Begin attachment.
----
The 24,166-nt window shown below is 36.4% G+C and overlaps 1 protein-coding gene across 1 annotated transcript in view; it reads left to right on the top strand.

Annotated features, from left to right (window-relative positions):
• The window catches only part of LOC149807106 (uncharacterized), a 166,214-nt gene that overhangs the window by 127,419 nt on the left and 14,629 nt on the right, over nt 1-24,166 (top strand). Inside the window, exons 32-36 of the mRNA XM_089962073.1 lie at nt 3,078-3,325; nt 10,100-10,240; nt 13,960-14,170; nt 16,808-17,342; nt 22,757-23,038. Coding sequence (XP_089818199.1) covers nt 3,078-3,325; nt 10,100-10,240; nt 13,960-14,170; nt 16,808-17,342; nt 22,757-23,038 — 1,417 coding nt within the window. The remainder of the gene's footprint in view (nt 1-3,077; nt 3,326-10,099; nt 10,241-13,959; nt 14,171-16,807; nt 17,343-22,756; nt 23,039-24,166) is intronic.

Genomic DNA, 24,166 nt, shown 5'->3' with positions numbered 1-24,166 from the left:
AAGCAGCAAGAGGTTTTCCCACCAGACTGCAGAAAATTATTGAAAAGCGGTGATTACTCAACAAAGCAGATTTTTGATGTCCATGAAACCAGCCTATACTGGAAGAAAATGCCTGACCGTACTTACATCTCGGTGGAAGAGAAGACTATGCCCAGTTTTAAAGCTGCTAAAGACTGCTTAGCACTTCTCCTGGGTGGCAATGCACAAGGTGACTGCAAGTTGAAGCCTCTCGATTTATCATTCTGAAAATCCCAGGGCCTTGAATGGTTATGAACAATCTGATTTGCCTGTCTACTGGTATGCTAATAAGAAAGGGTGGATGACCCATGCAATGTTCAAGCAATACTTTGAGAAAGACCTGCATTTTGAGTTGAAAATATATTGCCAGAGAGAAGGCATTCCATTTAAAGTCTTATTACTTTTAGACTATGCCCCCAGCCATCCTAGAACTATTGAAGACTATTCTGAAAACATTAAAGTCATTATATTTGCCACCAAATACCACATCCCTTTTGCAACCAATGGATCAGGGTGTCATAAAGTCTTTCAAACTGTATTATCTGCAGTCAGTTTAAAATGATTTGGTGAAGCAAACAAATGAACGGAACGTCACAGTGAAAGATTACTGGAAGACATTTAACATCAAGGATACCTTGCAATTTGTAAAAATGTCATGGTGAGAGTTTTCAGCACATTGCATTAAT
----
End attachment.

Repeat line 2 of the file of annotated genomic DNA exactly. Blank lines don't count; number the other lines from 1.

Annotated features, from left to right (window-relative positions):